Wednesday, August 04, 2010

Pakistan floods: anything to do with global warming?

The present tragic and politically dangerous flooding in Pakistan raises the question - Is it due to global warming?

No one single weather event can be taken as evidence of global warming. We have to look at the whole picture (something that global warming sceptics seem to find particularly difficult).  However, global warming theory predicts that floods and droughts will increase in frequency as the planet heats up.

The data on flooding is difficult to interpret, since they have to define what is meant by floods, and other factors, such as population numbers, land use changes (e.g. building on an area will reduce the ability of the ground to absorb water), flood defence measures, and ability to report events come in to play.

Researchers are conscious of these factors, and try to estimate or allow for them.

Having said that, here are a few findings:

The costs due to extreme weather events have certainly shot up. This figure covers 1950-99:
Source IPCC, who say: Part of the observed upward trend in historical disaster losses is linked to socioeconomic factors—such as population growth, increased wealth, and urbanization in vulnerable areas—and part is linked to climatic factors such as observed changes in precipitation, flooding, and drought events. Precise attribution is complex ...

The UK's Centre for Ecology and Hydrology says: "The latest research from the UK Climate Projections team (UKCP09) indicates that winter rainfall has increased in the north-west of the UK since the early 1960s.   Other research suggests that extreme rainfalls have also increased in frequency in northern and western areas of the UK, and one recent study which involved CEH scientists found that, over the last 50 years, the daily maximum rainfall has increased by 25% in northern and western areas relative to the previous 50 years. "
In Scotland: "It has been shown that river flows in the Clyde Catchment have increased at nearly twice the rate of increase in rainfall in the past 30 years." [.pdf]

Osborne and Hulme 2002: Over 100 weather stations with daily precipitation totals for the last four decades provide a record of precipitation characteristics across most of the UK. They indicate increased precipitation totals and increased frequency and contribution of heavy precipitation events during winter, and decreases in these characteristics during summer. These trends are consistent with changes in the full precipitation probability distributions and are spatially coherent across most of the UK. In relation to the entire 20th century, there is an indication that recent winter increases in heavy precipitation are unusual, while recent summer decreases may not be.[ ]..The sign of the change is consistent with the simulated climate-change signal due to increasing greenhouse gas concentrations, though the magnitude of the observed change is greater than that expected from the model simulations.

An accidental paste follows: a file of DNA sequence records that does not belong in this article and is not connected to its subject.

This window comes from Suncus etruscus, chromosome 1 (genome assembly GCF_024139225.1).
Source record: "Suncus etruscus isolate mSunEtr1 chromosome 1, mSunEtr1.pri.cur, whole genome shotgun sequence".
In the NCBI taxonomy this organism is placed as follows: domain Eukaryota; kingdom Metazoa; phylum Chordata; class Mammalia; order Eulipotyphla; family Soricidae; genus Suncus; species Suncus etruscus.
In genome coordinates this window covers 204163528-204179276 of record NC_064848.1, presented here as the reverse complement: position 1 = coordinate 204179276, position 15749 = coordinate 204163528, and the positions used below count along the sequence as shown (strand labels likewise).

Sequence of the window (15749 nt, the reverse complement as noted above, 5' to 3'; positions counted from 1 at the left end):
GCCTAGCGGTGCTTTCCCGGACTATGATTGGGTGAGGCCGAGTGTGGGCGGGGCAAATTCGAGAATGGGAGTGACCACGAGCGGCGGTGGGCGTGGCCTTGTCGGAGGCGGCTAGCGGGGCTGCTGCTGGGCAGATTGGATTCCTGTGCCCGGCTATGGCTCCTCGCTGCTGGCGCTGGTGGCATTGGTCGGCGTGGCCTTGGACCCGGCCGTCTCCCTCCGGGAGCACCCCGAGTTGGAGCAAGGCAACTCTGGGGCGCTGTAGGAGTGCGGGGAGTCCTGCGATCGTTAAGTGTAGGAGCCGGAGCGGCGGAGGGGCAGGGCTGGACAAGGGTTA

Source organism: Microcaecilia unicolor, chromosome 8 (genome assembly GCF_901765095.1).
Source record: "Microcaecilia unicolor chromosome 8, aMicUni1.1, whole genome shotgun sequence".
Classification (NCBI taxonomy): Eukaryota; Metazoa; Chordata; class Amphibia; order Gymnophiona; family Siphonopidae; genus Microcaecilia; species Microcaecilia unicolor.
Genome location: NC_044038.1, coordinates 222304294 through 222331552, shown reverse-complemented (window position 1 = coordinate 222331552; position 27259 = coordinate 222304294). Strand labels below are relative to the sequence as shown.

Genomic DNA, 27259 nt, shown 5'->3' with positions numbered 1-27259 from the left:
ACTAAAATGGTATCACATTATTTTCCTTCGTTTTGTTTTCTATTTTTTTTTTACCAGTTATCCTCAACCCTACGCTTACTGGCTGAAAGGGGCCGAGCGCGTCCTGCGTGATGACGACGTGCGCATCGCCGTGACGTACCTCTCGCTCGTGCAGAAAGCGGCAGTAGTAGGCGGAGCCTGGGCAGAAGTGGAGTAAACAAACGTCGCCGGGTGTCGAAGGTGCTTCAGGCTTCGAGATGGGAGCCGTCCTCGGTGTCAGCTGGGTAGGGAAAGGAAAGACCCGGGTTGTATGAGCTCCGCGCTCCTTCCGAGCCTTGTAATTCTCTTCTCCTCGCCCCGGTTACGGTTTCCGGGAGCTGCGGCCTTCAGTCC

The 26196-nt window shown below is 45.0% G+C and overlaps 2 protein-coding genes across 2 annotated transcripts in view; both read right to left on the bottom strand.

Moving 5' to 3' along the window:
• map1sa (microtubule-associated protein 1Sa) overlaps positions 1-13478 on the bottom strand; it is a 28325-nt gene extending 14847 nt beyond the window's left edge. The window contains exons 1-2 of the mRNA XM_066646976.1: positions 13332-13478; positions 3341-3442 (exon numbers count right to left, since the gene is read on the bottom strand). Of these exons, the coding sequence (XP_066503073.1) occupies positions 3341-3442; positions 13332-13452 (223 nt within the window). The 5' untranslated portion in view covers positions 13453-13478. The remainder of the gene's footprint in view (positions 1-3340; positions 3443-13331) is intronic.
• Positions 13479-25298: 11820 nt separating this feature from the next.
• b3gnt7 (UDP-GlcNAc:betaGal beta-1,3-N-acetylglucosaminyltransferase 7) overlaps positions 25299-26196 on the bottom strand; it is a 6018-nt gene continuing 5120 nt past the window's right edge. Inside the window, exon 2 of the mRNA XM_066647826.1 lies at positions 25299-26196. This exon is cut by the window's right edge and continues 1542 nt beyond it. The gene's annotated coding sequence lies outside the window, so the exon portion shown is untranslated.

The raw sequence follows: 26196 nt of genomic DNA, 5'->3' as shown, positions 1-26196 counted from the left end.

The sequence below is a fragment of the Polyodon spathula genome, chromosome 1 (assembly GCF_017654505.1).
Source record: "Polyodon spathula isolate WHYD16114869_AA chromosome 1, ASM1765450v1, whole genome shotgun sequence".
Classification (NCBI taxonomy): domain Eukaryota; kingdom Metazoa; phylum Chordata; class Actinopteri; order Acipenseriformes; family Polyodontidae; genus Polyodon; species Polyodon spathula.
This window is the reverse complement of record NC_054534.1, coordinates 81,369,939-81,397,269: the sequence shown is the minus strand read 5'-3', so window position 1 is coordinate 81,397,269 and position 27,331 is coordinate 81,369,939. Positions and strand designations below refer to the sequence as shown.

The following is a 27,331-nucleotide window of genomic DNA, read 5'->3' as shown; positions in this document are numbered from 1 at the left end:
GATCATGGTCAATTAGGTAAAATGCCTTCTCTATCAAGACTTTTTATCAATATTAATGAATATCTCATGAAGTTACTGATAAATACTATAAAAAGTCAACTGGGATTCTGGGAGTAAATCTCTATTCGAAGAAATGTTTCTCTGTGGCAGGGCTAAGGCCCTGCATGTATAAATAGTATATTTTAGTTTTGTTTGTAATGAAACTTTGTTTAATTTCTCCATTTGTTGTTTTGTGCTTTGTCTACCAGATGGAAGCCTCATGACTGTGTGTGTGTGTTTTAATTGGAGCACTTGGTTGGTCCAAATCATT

USA figures suggest an upward trend in large flood events:


Interestingly, deaths from flooding in the USA are falling over the same time frame, perhaps due to better flood warnings.

In Asia: "Overall, results showed an increasing likelihood of extreme floods [in the Mekong] during the last half of the century, although the probability of an average flood decreased
20 during the same period
." Source

A few straws in the wind, gathered from a quick Google search. Professional hydrologists will make cautious noises, but I, having no professional reputation to protect, would dare to say that events in Pakistan, and other flooding events brought to our attention by the news, are part of a global trend consistent with the predictions of global warming theory.

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